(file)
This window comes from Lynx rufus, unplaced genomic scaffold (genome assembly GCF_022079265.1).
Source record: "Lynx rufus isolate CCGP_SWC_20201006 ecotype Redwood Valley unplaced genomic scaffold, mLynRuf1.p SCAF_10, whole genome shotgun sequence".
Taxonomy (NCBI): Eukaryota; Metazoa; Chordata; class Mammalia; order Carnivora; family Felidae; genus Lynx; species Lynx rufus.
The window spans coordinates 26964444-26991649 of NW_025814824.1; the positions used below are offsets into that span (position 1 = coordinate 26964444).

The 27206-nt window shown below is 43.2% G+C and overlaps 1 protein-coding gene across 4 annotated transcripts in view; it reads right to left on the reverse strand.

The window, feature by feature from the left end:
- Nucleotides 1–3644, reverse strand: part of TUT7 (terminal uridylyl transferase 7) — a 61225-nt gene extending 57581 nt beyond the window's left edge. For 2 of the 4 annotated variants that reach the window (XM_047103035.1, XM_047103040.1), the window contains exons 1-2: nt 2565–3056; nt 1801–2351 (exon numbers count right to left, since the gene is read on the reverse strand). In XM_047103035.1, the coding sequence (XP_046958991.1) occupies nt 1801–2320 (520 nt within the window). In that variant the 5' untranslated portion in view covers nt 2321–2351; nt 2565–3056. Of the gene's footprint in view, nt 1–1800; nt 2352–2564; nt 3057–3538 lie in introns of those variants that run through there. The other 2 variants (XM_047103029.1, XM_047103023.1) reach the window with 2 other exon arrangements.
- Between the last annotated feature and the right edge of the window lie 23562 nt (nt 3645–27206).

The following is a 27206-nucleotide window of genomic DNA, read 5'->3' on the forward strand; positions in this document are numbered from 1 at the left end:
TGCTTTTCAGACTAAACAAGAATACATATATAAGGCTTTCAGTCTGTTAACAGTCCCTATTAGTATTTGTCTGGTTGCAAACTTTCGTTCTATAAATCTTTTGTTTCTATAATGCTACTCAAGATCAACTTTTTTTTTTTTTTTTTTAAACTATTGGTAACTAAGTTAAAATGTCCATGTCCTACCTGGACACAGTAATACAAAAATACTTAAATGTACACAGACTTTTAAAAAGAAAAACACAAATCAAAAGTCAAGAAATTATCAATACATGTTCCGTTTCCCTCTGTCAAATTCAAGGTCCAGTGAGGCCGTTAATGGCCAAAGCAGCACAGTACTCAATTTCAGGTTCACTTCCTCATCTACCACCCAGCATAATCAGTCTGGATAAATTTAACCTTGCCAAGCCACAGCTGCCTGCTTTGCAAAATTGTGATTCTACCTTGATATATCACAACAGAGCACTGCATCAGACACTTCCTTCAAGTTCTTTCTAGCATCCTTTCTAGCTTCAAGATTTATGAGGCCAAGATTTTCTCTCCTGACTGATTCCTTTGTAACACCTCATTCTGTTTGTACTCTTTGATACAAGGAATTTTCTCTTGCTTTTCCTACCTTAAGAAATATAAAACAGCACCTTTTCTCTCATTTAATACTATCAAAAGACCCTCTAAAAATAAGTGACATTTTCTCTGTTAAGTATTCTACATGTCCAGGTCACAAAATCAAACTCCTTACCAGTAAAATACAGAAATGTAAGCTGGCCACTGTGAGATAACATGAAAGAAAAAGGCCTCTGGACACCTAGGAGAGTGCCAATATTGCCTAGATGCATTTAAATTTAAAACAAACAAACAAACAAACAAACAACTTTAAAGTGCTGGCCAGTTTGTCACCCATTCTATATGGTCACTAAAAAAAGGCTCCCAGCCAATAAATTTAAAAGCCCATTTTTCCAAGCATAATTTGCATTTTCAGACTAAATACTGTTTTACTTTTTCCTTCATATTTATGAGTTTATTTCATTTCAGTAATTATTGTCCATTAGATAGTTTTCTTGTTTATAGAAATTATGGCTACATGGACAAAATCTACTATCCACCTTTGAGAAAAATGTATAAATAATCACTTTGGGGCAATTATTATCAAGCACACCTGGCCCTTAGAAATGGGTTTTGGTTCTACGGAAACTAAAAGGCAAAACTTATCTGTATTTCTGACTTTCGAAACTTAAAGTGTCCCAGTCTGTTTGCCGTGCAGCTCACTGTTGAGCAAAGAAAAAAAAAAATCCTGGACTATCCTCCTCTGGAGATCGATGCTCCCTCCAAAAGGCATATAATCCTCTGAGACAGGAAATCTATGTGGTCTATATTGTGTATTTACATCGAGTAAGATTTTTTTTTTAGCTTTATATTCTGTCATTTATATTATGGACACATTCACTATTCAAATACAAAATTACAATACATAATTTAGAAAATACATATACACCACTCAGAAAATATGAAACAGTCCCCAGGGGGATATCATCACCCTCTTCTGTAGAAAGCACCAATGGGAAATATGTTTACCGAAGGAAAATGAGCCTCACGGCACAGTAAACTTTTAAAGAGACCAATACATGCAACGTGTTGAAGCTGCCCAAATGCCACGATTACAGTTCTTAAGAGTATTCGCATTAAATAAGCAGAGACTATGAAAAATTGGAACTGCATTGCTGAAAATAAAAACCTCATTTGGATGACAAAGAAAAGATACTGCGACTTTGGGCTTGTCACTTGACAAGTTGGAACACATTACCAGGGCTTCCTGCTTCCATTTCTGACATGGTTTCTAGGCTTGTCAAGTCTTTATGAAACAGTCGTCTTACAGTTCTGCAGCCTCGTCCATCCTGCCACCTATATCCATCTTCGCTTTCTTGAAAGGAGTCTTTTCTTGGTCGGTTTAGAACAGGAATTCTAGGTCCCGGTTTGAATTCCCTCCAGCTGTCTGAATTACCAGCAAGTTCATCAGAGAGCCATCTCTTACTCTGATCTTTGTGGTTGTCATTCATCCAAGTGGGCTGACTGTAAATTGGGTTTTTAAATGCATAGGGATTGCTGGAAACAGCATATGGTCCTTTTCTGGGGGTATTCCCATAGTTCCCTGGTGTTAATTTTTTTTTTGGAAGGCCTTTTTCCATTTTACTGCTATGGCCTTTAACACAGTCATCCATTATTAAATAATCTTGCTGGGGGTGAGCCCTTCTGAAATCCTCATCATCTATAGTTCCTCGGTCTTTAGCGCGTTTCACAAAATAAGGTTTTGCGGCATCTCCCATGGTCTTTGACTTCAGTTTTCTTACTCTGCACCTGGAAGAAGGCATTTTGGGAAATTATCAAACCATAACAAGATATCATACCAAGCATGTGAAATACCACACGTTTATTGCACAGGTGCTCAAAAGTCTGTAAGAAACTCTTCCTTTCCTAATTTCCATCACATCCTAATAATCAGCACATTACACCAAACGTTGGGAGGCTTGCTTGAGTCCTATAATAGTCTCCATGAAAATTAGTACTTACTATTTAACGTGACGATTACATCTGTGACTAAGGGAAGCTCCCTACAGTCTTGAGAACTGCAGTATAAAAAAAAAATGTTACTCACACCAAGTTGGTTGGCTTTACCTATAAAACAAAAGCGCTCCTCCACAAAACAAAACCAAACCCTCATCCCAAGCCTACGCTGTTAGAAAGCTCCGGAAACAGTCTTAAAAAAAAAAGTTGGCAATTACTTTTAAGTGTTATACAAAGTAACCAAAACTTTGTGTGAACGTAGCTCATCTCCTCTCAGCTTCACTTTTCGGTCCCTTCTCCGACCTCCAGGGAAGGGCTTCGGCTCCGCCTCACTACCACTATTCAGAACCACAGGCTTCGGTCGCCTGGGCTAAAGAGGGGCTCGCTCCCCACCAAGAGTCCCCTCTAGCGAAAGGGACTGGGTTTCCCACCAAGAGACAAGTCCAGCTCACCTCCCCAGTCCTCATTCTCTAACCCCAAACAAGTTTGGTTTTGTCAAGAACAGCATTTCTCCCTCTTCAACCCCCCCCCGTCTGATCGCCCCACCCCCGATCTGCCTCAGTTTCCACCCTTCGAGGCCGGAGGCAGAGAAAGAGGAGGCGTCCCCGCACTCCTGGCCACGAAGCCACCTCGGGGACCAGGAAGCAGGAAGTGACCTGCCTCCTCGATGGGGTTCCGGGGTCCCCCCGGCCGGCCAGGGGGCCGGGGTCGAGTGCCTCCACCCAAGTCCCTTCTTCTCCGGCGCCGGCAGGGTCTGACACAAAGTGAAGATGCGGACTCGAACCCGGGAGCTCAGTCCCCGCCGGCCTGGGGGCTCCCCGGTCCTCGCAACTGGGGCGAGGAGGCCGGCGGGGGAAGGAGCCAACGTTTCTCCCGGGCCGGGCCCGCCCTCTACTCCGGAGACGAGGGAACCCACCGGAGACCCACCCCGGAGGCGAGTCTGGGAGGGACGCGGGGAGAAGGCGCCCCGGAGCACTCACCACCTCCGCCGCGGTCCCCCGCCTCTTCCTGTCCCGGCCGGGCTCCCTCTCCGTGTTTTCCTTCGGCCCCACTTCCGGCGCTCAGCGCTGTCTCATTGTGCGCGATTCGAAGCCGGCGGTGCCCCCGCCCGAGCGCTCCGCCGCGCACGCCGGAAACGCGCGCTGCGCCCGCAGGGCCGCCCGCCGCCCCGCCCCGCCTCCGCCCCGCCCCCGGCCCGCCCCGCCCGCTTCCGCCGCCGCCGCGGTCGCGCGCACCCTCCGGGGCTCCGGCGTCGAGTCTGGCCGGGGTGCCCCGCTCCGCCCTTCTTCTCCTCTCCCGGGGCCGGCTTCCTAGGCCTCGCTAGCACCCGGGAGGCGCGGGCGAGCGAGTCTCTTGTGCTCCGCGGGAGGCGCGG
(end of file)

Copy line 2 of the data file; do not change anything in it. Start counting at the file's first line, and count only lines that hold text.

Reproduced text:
Source record: "Lynx rufus isolate CCGP_SWC_20201006 ecotype Redwood Valley unplaced genomic scaffold, mLynRuf1.p SCAF_10, whole genome shotgun sequence".